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Introduction of Screw Propulsion

Nature volume 143, page 714 (29 April 1939) | Download Citation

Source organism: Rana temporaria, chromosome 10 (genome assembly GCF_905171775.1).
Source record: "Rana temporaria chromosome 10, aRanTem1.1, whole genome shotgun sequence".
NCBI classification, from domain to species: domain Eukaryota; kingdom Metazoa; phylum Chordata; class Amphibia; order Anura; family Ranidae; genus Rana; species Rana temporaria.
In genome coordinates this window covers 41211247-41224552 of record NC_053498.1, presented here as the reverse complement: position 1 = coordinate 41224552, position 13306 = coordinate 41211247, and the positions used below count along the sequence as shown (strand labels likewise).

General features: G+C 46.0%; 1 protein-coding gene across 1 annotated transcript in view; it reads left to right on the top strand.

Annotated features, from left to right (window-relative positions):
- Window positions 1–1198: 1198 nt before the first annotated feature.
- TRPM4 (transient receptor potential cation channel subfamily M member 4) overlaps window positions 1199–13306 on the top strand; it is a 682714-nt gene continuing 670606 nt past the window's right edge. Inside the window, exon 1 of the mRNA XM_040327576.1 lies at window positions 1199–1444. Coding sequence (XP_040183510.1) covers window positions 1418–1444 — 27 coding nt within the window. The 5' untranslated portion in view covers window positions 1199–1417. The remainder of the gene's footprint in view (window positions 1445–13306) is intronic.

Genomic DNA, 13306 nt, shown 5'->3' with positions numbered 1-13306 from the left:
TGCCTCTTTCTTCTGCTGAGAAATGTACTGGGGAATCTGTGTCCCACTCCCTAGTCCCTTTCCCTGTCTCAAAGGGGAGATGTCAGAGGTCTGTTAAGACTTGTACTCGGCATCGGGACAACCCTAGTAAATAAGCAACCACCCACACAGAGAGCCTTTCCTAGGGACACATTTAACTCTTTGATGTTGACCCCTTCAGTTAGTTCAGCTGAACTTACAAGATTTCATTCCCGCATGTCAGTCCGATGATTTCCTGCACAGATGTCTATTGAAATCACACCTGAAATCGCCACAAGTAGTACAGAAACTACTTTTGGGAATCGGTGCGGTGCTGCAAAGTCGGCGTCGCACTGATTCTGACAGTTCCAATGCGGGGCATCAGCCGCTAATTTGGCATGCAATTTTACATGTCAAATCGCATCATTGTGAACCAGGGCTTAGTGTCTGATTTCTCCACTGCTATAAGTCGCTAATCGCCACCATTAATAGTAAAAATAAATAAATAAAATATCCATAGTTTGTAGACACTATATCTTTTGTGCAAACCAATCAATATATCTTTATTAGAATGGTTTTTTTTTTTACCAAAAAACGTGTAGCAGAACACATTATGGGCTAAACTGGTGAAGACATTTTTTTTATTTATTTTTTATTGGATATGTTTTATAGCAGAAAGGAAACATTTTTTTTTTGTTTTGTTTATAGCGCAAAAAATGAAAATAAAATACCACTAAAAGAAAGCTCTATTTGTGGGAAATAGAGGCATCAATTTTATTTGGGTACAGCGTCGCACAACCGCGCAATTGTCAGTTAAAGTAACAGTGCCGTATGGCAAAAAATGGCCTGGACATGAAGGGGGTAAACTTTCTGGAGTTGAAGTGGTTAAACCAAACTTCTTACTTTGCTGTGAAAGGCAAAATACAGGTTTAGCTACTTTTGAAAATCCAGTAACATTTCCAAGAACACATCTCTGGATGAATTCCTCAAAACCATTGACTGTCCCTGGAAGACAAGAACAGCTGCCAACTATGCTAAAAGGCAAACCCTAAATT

AT a meeting of the Newcomen Society held at the Science Museum on April 19, in a paper entitled “The First Twenty Years of Screw Propulsion 1838-58”, Engineer Captain E. C. Smith gave some interesting information regarding the early inventors of screw propellers, Sir Francis Pettit Smith, John Ericsson, George Lowe, George Blaxland and Bonnet Woodcroft, whose names were most closely associated in the minds of their contemporaries with the early trials of sea-going screw-driven vessels and the adoption of the screw-propeller on a wide scale. It was appropriate, Capt. Smith said, that the subject should be dealt with at a meeting at the Science Museum, for Bennet Woodcroft was the virtual founder of that institution, while Smith was for some fourteen years the curator under Woodcroft. Both these pioneers were buried in Brompton Cemetery, and their tombstones mention their participation in the introduction of the screw. Ericsson's work began with his patent of July 1836, the building of the little Francis B. Ogden and then the slightly larger Robert F. Stockton. Soon after the trials of the latter in the Thames in 1839, she was sailed to America; Ericsson soon followed her and it was in the United States that his main work in connexion with screw propulsion was done, his most notable vessel being the U.S.S. Princeton, built in 1841-43. She was the first screw-driven warship ever launched. By 1850, about a hundred and fifty American vessels had been fitted with the screw. The most important work in England was done by Smith, but of this Capt. Smith is to deal with in a future paper. In an appendix to the paper prepared by Dr. H. W. Dickinson, Mr. A. A. Gomme and Mr. E. W. White, a review was given of the various law cases which arose out of the patents and over which a vast amount of time, energy and money were wasted.

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